"We got any rednecks in the crowd tonight?"
"I kind of figured that," Daniels said, and gave his own description of a redneck — someone who works in the sun all day long — before launching into "A Few More Rednecks."
Daniels was met with more cheers when he dedicated a song to everyone who is, was or will be an American soldier.
"There are no finer Americans than the ones that you see in those uniforms," he said.
Later in the night he debuted a new single, "Let 'Em Win or Bring 'Em Home," which he wrote for American soldiers.
He drew several cheers, too, in his rendition of "Amazing Grace," which he prefaced by saying "I'm not ashamed of man named Jesus Christ."
The concert drew more than a thousand people Friday night in Millard E. Tydings Memorial Park in Havre de Grace, as part of the Havre de Grace Seafood Festival.
Bob Barbour, of Hickory, came out "for a crab cake and CDB," he said before the concert.
A lifelong Charlie Daniels fan, Barbour said he, too, was a fiddle player, and had seen Charlie Daniels perform several times since the early .
What he likes most about Charlie Daniels, Barbour said, is "his openness, his lyrics, his message."
With Barbour was Joe Buser, who is also a longtime Charlie Daniels fan.
"I've been listening to him forever," he said. "I just like his style of music."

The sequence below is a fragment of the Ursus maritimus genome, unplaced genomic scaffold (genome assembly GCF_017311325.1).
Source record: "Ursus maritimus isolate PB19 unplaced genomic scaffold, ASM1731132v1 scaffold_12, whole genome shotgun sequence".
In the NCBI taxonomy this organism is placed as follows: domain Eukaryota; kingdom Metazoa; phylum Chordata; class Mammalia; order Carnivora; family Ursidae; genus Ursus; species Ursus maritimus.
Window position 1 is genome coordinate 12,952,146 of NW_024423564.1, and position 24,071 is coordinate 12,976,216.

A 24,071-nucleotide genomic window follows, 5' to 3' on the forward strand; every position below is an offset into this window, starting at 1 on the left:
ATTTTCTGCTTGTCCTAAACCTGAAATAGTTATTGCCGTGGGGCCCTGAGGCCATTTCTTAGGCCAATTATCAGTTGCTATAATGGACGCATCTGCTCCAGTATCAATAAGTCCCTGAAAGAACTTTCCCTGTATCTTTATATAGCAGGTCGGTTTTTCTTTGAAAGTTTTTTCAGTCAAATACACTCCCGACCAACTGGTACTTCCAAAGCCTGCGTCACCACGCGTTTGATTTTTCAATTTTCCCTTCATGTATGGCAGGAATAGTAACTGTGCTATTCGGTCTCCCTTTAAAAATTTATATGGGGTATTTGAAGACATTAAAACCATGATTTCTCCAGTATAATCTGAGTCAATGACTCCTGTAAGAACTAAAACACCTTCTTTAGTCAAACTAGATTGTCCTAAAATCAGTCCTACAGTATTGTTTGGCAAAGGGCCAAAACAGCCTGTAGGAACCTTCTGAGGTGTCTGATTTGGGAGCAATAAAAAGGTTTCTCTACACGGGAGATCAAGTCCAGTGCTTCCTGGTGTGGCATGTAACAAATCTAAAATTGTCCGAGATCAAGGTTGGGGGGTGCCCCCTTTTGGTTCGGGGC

Both men enjoyed the earlier performance by School of Rock. Although Barbour said the fiddle player was "jamming" in a cover of Kashmir by Led Zeppelin, there was "no way" she could compete with Charlie Daniels, whom he associated with "Old South" country.
Vikki Lex, of Pennsylvania, agreed.
"He is a fiddling phenomenon," Lex said. "He is amazing and he has inspired every moment I have ever wanted to play an instrument. He is badass."
Lex came down for the concert because her mother, Mary Lex, a Havre de Grace resident, was able to get tickets. And she said she was "loving every minute of it."
Just listening to Charlie Daniels, she added, inspired her to learn more about the fiddle.
Havre de Grace resident Stephanie Jackson came out "to enjoy Charlie Daniels," and although she pointed out that people were unable to bring chairs, overall she said the concert was "awesome."
"We're having a good time," she said.
So was Cody O'Dell, an Alabama native who recently became a resident at John's Hopkins Hospital in Baltimore. O'Dell said he works 100 hours a week and as a fan of country music, wanted to come out.
He wasn't let down, either.
"It's great," he said. "It's Charlie Daniels."
Elizabeth Hooper, also from Pennsylvania, praised Charlie Daniels as well, calling him a legend.
"I think you only get one life to live," she said, "and you might as well see a legend when you can."